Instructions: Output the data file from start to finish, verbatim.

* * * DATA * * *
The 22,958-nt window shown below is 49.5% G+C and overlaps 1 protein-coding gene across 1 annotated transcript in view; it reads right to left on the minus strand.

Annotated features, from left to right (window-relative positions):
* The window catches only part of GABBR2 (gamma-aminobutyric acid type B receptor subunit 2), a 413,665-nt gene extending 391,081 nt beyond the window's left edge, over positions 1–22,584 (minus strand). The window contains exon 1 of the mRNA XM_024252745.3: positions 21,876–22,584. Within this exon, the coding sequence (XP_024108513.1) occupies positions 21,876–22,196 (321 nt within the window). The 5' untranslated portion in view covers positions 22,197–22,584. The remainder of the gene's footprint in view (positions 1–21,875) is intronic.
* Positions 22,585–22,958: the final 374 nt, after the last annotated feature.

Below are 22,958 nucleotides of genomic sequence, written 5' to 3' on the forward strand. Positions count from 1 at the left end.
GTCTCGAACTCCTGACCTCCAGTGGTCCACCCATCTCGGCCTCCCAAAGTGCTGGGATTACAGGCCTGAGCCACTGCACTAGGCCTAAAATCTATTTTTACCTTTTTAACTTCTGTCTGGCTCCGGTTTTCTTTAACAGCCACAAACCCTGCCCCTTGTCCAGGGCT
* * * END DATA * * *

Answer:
The 22,958-nt window shown below is 49.5% G+C and overlaps 1 protein-coding gene across 1 annotated transcript in view; it reads right to left on the minus strand.

Annotated features, from left to right (window-relative positions):
* The window catches only part of GABBR2 (gamma-aminobutyric acid type B receptor subunit 2), a 413,665-nt gene extending 391,081 nt beyond the window's left edge, over positions 1–22,584 (minus strand). The window contains exon 1 of the mRNA XM_024252745.3: positions 21,876–22,584. Within this exon, the coding sequence (XP_024108513.1) occupies positions 21,876–22,196 (321 nt within the window). The 5' untranslated portion in view covers positions 22,197–22,584. The remainder of the gene's footprint in view (positions 1–21,875) is intronic.
* Positions 22,585–22,958: the final 374 nt, after the last annotated feature.

Below are 22,958 nucleotides of genomic sequence, written 5' to 3' on the forward strand. Positions count from 1 at the left end.
GTCTCGAACTCCTGACCTCCAGTGGTCCACCCATCTCGGCCTCCCAAAGTGCTGGGATTACAGGCCTGAGCCACTGCACTAGGCCTAAAATCTATTTTTACCTTTTTAACTTCTGTCTGGCTCCGGTTTTCTTTAACAGCCACAAACCCTGCCCCTTGTCCAGGGCT